This article was written by Kaila Dickey
Edited by Marisa Michael
Carbohydrates seem to get a bad rap from the fad diet industry. In the 80’s and 90’s fat was the bad guy. Now it’s carbs. I’m just waiting for the next macronutrient to be demonized. Carbs are actually a great thing for climbing performance.
Foods that are good sources of carbohydrates include:
- Milk and yogurt
- Fruit and fruit juice
- Starchy vegetables (potatoes, sweet potatoes, beans, lentils, peas, corn, squash)
- Sweets and desserts (including sugary beverages)
- Grains and grain products (oatmeal, pasta, bread, rice, etc.)
Climbers use carbohydrates to fuel working muscles. Whether you climb trad, sport or prefer to boulder, no climber’s diet should exclude carbohydrates for performance.
Why climbers should include carbs in their diet:
- Carbohydrates are stored as glycogen in the muscles.
- The muscles break down glycogen into energy for the body.
- The brain uses glucose as fuel. How can you think if your brain is hungry?
- Adequate carbohydrate intake spares protein so protein is available to build muscle rather than produce energy
Signs you may need carbs when climbing
- You feel weak, shaky, or dizzy
- You miss easy moves
- You lost your mental sharpness–it’s hard to figure out the beta
- You’re irritable
How much carbohydrate do climbers need?
You want to fuel with carbohydrates before and after climbing. Fueling with carbs during a breaks on long climbing sessions (more than 2-3 hours) is also smart.
In general, climbers should consume 3-7 g of carbohydrate per kg of bodyweight each day. Use the 3-7g carb range as a general guide. Listen to your body’s hunger and let it dictate your intake from day to day. Honor that some days you might be hungrier than others and adjust your carbohydrate dial to reflect that. You may need more carbs if you are also involved in other sports like running or cycling.
To find out how much you need, first divide your weight in pounds by 2.2 This gives you your weight in kilograms. Then multiply by the range 3 to 7 grams per kilogram.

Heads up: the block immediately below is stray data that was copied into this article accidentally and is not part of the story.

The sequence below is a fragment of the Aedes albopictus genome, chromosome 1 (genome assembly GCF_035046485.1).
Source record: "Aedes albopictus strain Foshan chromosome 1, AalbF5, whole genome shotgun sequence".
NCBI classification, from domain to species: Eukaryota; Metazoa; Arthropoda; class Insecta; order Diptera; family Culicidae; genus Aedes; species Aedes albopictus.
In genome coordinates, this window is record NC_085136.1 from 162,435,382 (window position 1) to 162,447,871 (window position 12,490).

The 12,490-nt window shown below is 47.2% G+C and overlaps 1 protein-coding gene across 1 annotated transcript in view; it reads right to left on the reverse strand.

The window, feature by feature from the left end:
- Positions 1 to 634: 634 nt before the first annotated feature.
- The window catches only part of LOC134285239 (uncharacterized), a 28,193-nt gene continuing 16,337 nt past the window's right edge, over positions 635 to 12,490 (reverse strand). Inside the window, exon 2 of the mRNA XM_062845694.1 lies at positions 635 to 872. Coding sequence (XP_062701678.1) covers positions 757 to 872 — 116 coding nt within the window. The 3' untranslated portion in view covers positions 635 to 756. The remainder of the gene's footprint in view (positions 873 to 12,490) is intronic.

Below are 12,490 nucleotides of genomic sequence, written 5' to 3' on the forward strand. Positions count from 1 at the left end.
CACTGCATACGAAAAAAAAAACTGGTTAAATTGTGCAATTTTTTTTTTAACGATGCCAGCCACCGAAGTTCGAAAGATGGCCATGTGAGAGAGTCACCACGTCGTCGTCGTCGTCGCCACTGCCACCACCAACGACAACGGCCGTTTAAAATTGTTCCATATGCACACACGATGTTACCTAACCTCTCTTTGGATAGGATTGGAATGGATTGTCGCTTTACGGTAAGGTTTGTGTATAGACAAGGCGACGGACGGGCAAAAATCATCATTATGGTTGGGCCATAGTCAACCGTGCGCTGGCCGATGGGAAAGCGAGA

For example, if someone weights 150 pounds, divide by 2.2 to get 68.2 kg. Then multiply 68 by 3 and 7. You get a range of 204-477 grams of carbohydrate each day. The low end of the range is for climbing casually. The higher end is for hard, long climbs combined with strength and/or cardio training.
While actively climbing, eat 30-60 grams of carbohydrate per hour to prevent muscle fatigue. A quick glance at the nutrition label of your favorite crag snack will tell you if you are eating enough carb during climbing. If your favorite crag snack lacks a label, most medium sized fruits and starchy veg contain around 20 g of carbohydrates.
Climbing snack ideas:
- 3 graham cracker sheets
- 2 oz pretzels
- 1 white bagel
- 1 medium box raisins
- 16 oz sports drink
- 2 oz animal crackers
Fad diets are gaining popularity in the climbing community. Many of these fad diets limit carbohydrates. High fat, low carb diets can be therapeutic for individuals with epilepsy or multiple sclerosis. But average climbers benefit from ample carbohydrates in their diet. The body uses the stored glycogen as a quick and efficient fuel source for working muscles. Climbers can also prevent mental fatigue by eating adequate carbs. The brain needs glucose too! If you want to avoid a flash pump, fuel before and during your session with adequate carbohydrates.
Learn more about how to use nutrition to crush your climbing in the book Nutrition for Climbers: Fuel for the Send
~This is general information only and not intended to be medical advice. Always consult your healthcare provider before undergoing any diet or lifestyle change.